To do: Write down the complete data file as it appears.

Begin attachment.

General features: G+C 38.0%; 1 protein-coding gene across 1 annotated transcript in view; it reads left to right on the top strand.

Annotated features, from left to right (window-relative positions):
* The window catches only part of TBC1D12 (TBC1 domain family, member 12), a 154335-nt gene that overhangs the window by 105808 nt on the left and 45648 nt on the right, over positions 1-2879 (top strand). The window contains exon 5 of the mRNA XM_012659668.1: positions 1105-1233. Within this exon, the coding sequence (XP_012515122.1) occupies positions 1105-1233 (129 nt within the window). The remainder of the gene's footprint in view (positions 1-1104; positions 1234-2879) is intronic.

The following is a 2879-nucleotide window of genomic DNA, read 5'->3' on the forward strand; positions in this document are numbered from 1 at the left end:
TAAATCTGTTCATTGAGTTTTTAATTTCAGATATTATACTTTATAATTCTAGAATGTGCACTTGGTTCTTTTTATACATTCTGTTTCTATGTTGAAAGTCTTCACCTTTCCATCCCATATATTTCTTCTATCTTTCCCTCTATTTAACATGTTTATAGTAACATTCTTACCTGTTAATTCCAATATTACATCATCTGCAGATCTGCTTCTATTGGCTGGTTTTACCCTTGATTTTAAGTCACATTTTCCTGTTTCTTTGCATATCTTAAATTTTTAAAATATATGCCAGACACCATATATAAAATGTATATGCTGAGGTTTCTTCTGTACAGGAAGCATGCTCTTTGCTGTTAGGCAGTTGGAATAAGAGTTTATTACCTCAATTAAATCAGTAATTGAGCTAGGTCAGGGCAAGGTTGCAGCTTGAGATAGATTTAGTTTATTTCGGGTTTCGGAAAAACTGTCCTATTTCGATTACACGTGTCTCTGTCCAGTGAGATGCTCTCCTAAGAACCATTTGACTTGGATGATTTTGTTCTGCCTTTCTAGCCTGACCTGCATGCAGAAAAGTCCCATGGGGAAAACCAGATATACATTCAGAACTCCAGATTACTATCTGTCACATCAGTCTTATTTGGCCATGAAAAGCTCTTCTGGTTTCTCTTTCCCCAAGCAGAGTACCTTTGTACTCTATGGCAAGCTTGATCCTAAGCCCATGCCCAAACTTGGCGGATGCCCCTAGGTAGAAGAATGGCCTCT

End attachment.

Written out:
General features: G+C 38.0%; 1 protein-coding gene across 1 annotated transcript in view; it reads left to right on the top strand.

Annotated features, from left to right (window-relative positions):
* The window catches only part of TBC1D12 (TBC1 domain family, member 12), a 154335-nt gene that overhangs the window by 105808 nt on the left and 45648 nt on the right, over positions 1-2879 (top strand). The window contains exon 5 of the mRNA XM_012659668.1: positions 1105-1233. Within this exon, the coding sequence (XP_012515122.1) occupies positions 1105-1233 (129 nt within the window). The remainder of the gene's footprint in view (positions 1-1104; positions 1234-2879) is intronic.

The following is a 2879-nucleotide window of genomic DNA, read 5'->3' on the forward strand; positions in this document are numbered from 1 at the left end:
TAAATCTGTTCATTGAGTTTTTAATTTCAGATATTATACTTTATAATTCTAGAATGTGCACTTGGTTCTTTTTATACATTCTGTTTCTATGTTGAAAGTCTTCACCTTTCCATCCCATATATTTCTTCTATCTTTCCCTCTATTTAACATGTTTATAGTAACATTCTTACCTGTTAATTCCAATATTACATCATCTGCAGATCTGCTTCTATTGGCTGGTTTTACCCTTGATTTTAAGTCACATTTTCCTGTTTCTTTGCATATCTTAAATTTTTAAAATATATGCCAGACACCATATATAAAATGTATATGCTGAGGTTTCTTCTGTACAGGAAGCATGCTCTTTGCTGTTAGGCAGTTGGAATAAGAGTTTATTACCTCAATTAAATCAGTAATTGAGCTAGGTCAGGGCAAGGTTGCAGCTTGAGATAGATTTAGTTTATTTCGGGTTTCGGAAAAACTGTCCTATTTCGATTACACGTGTCTCTGTCCAGTGAGATGCTCTCCTAAGAACCATTTGACTTGGATGATTTTGTTCTGCCTTTCTAGCCTGACCTGCATGCAGAAAAGTCCCATGGGGAAAACCAGATATACATTCAGAACTCCAGATTACTATCTGTCACATCAGTCTTATTTGGCCATGAAAAGCTCTTCTGGTTTCTCTTTCCCCAAGCAGAGTACCTTTGTACTCTATGGCAAGCTTGATCCTAAGCCCATGCCCAAACTTGGCGGATGCCCCTAGGTAGAAGAATGGCCTCT